On Sat, Feb 13, 2010 at 5:06 PM, Tobias C. Rittweiler <firstname.lastname@example.org>
I found it hard to follow what you were saying for it only consisted of
words, and translating words to actual code is difficult. (It also does
not help that my concentration is low due to sickness.)
I will not write real code, but pseudocode, is it ok? The example we have in our hands has the following structure
;; In a different file, package FOO is created and uses CL
;; Forms executed in the compiler, when loading and when executing
1* unintern symbol IN-PACKAGE from FOO
2* create an internal symbol IN-PACKAGE in FOO
3* export FOO:IN-PACKAGE)
;; Only in code loaded
4* use symbol FOO::IN-PACKAGE
Note that on entrance to the file FOO does have a symbol named IN-PACKAGE that actually belongs to CL. Along the file this symbol is replaced. Only after statement 2* does the system know that the IN-PACKAGE symbol has changed. So when the form 4* is READ, FOO:IN-PACKAGE is interpreter as a symbol that has a home in the package FOO, not in CL.
So all this works because we have a side effect that affects the reader. And this side effect does what is expected when the source file is loaded. Hence the analogy with changing the reader table along a source file.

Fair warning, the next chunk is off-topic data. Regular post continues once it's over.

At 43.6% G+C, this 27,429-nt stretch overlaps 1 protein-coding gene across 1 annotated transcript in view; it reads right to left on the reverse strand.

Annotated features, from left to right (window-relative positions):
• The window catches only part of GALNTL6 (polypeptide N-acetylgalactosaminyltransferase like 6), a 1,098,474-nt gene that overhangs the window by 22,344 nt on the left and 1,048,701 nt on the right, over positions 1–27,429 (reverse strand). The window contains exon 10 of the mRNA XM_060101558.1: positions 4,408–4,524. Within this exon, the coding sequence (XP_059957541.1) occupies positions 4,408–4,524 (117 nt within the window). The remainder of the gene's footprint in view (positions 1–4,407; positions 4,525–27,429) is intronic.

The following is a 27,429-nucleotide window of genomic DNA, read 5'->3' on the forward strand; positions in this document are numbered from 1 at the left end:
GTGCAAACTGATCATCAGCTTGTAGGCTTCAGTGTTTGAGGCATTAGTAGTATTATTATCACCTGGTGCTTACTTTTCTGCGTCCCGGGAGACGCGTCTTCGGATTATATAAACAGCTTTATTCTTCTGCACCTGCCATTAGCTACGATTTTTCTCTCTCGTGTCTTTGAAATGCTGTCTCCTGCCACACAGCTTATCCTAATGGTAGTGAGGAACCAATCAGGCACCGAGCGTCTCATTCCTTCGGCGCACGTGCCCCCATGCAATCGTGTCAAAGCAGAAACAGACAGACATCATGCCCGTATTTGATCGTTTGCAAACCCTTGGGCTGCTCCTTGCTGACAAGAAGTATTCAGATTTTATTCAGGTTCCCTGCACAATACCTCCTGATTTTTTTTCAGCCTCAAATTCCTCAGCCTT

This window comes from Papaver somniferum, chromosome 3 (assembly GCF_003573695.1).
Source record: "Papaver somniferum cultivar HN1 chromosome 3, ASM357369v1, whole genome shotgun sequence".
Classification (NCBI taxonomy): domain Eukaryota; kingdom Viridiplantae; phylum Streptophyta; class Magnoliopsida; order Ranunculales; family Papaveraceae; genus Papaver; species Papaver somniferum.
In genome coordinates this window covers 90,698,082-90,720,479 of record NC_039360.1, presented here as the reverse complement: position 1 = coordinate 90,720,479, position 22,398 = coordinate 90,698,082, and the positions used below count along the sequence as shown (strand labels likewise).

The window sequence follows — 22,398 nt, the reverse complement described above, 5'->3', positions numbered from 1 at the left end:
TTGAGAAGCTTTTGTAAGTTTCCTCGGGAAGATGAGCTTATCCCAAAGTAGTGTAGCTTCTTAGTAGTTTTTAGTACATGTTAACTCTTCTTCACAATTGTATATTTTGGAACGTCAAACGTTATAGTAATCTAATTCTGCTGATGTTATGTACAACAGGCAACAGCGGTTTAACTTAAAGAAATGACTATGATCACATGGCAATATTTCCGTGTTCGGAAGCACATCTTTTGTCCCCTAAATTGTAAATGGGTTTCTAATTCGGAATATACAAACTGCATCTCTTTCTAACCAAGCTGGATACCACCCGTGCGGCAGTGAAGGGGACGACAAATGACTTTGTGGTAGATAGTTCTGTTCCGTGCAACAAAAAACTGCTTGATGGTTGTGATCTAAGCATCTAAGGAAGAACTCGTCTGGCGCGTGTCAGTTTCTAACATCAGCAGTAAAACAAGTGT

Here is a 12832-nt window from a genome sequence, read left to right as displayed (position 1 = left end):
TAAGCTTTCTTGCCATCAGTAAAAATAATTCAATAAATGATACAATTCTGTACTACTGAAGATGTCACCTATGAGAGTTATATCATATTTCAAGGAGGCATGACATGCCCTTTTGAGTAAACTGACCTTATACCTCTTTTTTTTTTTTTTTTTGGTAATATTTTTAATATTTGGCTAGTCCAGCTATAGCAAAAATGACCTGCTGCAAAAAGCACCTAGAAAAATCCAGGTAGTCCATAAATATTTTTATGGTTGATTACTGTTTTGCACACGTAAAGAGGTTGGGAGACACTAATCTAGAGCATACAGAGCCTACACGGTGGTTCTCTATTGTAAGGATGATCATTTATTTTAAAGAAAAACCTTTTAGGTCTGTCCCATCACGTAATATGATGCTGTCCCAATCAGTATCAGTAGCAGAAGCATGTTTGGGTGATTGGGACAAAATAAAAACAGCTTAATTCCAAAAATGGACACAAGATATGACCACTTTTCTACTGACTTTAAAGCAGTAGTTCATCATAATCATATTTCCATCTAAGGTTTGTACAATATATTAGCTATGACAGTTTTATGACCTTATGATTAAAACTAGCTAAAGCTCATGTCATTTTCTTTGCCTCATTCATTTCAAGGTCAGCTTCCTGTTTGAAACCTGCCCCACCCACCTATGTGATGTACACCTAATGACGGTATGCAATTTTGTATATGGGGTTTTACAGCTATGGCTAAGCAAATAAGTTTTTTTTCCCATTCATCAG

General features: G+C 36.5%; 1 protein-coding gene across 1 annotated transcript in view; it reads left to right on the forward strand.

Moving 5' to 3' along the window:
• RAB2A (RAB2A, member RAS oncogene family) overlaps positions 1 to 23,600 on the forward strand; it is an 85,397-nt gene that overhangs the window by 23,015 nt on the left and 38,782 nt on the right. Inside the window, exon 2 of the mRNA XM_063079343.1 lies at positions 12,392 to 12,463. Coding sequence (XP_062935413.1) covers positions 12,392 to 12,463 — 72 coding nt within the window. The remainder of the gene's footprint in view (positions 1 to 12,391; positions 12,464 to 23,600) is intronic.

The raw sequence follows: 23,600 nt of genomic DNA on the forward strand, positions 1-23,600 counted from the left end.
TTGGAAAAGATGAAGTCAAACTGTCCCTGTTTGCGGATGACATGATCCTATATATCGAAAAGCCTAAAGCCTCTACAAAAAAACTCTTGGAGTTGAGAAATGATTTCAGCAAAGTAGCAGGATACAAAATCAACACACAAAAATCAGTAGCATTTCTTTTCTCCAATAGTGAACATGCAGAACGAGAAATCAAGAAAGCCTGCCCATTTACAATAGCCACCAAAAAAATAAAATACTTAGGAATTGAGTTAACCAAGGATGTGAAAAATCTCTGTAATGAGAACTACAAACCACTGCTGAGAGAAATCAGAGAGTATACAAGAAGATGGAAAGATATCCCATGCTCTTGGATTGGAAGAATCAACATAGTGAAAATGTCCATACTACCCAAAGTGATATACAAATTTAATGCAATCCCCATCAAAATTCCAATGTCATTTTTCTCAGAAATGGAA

The question is, why should that side effect also take place in the compiled file?
A compiled file is stated to be a set of pre-parsed forms that contain constants and some internal representation (native or not) of the toplevel forms that are executed. Since they are pre-parsed, the compiler is free to have stored all constants in some efficient representation and reconstruct them according to the rules of similarity
The problem we have with the code above is that it will work differently depending on whether the constants are reconstructed at the beginning of the file, when FOO:IN-PACKAGE is similar to CL:IN-PACKAGE, or as forms are being executed, in which case FOO:IN-PACKAGE is a different symbol.
There is in my understanding nothing that forces an implementation to choose one order or another in the reconstruction of literal objects, and code that relies in a particular order is non-conformant.
There are many other examples of non-conformant code and I suspect that some is found in the above pointed library. For example, assume that we have a source file which has a single line:
(defvar *foo* 2)
There is no in-package form. Assume that when the code is compiled the value of *package* is "FOO". ECL will intern the symbol as FOO::*FOO* Now we have a potential conflict
1) The user sets *package* to "CL-USER" and loads the compiled file
2) The user keeps *package* as "FOO" and loads the compiled file
In both cases will ECL evaluate (defvar FOO::*FOO* 2) while other implementations may use (defvar CL-USER::*FOO* 2) or (defvar FOO::*FOO* 2) in each case.
Those assume that compiled code should behave exactly as loaded source code will find that the specification explicitly states that this is not conformant and that the user may not expect 1) and 2) to behave the same in source and compiled files.